Should companies be held responsible for a customer data breach? [POLL]

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Let’s say you were the victim of a massive cybercrime.

You’d have every right to be aggrieved, to feel hurt, and perhaps even to be fearful of going online in the future.

But what if the crime affected your customers as well?

How much of the blame should you shoulder if you could have done more to protect your network and thus your customers?

What if you could have done a lot more?

Even worse, what if you had led your customers to think you were doing plenty to protect them, but that was just talk?

Where should your customers turn for justice and recompense? Who should help them to see that justice is done?

Who’s responsible?

In turns out that those questions take a long time to answer – or at least they did in the case of US accommodation chain Wyndham Hotels.

Wyndham Hotels suffered three strikes from cybercriminals way back in 2008 and 2009.

In those attacks, the crooks apparently got hold of personal and financial information for hundreds of thousands of Wyndham customers, leading to over $10.6 million dollars in fraudulent charges.

Yet even while the crooks were wandering into Wyndham’s servers and scooping up other people’s data, Wyndham had a privacy policy for its customers that proclaimed:

We safeguard our Customers' personally identifiable information by using industry standard practices... Currently, our Web sites utilize a variety of different security measures designed to protect personally identifiable information from unauthorized access by users both inside and outside of our company, including the use of 128-bit encryption based on a Class 3 Digital Certificate issued by Verisign Inc. This allows for utilization of Secure Sockets Layer, which is a method for encrypting data. This protects confidential information — such as credit card numbers, online forms, and financial data — from loss, misuse, interception and hacking. We take commercially reasonable efforts to create and maintain "fire walls" and other appropriate safeguards.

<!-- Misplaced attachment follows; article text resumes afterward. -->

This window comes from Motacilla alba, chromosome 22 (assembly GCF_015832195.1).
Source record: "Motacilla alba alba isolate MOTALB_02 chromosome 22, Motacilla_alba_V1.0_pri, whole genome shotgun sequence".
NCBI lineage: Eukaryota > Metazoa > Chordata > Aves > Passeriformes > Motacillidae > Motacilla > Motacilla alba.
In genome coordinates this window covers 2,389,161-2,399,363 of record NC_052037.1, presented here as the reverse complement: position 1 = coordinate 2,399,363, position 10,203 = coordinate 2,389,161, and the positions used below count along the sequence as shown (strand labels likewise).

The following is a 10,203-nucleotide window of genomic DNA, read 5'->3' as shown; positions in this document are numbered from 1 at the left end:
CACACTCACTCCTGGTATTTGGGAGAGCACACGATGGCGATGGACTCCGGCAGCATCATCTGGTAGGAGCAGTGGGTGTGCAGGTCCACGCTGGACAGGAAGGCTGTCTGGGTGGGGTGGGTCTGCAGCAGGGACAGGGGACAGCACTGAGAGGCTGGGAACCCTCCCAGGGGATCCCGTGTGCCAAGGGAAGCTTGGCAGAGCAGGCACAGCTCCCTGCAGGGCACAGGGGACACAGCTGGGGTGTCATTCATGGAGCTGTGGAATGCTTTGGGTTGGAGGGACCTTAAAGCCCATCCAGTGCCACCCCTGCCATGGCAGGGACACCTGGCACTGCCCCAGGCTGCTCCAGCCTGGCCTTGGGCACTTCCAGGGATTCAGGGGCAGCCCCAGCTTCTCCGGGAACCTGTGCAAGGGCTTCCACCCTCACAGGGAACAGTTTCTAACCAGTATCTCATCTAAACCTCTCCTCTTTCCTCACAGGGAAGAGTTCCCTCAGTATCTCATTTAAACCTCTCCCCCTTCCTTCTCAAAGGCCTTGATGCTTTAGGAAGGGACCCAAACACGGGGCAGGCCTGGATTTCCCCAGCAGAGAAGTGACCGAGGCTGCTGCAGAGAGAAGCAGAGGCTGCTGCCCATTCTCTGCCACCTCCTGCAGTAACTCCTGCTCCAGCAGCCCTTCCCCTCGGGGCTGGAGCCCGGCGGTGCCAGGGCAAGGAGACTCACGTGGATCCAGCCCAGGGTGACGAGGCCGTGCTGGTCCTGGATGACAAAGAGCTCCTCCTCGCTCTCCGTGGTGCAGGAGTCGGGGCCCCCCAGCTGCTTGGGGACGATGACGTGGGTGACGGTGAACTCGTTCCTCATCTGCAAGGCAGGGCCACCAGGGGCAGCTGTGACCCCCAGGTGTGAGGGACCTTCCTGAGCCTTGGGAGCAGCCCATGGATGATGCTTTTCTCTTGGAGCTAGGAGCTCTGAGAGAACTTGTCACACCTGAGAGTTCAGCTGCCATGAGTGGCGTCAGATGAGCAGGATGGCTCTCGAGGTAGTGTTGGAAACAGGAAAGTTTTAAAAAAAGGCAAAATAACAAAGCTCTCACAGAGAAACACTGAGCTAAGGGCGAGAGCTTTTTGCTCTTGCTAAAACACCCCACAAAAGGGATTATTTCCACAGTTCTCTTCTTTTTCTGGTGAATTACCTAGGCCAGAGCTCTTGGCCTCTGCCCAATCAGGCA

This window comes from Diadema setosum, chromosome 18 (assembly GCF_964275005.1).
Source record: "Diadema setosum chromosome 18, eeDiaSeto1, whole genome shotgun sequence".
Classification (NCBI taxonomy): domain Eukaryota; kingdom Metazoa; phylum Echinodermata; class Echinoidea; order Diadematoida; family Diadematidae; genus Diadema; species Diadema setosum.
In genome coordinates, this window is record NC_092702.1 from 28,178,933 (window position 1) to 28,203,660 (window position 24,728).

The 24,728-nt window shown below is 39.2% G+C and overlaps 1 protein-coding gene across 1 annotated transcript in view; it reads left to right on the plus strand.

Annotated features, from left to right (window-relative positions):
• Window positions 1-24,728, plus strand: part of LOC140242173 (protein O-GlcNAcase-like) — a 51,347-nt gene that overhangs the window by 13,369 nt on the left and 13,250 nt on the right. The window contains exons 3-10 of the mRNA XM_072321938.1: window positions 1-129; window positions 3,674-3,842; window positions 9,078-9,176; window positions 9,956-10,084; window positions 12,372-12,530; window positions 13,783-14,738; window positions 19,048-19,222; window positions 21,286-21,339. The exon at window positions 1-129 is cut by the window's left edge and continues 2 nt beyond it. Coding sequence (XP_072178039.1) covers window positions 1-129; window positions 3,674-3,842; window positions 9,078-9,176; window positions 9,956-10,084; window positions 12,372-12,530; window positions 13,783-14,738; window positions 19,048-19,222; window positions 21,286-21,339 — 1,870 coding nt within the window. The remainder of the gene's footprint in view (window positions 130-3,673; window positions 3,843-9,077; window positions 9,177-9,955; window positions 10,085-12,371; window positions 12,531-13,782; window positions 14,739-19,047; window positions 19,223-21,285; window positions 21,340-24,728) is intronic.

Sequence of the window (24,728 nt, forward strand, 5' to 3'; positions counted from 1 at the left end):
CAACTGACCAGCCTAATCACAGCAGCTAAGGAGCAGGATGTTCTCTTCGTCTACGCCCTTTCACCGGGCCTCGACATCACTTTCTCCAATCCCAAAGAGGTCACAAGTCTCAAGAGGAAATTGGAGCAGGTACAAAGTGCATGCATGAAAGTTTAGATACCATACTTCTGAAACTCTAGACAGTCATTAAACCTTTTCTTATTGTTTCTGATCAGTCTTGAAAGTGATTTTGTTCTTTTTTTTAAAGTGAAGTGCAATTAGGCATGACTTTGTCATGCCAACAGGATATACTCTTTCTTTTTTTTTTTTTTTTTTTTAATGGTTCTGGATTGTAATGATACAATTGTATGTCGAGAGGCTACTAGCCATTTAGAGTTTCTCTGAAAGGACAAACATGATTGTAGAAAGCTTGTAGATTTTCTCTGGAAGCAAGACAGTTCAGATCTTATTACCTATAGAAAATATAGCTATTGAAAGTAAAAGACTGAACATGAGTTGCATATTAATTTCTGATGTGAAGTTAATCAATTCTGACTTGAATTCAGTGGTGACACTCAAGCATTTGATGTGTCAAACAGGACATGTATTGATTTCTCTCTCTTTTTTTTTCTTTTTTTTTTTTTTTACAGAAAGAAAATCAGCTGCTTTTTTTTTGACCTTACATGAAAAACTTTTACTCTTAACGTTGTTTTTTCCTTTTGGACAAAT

To the average hotel guest, those certainly sound like cybercrime-fighting words.

But if you know anything about cryptography, your eyebrows probably lifted at Wyndham’s very specific mention of “128-bit encryption based on a Class 3 Digital Certificate” alongside the lack of any detail about the other vital parts of its anti-hacking precautions.

Secure Sockets Layer (SSL) depends on several different sorts of cryptographic technology, including both symmetric and public-key encryption, which measure their key sizes quite differently, so merely saying “128-bit encryption” is both incomplete and unapt.

💡 Learn more: Why AES and RSA have different key sizes ►

In any case, by 2008/2009, SSL had long been superseded by Transaction Layer Security (TLS), a more recent and stronger incarnation of SSL.

And, of course, SSL/TLS deals with data security only in transit, so any suggestion that it “protects confidential information from…loss or misuse”, for example after a transaction has been processed, is absurd.

Even the unusal spelling of the word firewall, placed in quotes as if it were something esoteric and exceptional, alongside the glibly vague phrase “and other appropriate safeguards” make this policy read like just so many words.

Perhaps, then, Wyndham was just trotting out the jargon, and misleading its customers by promising more safety and protection than it could deliver?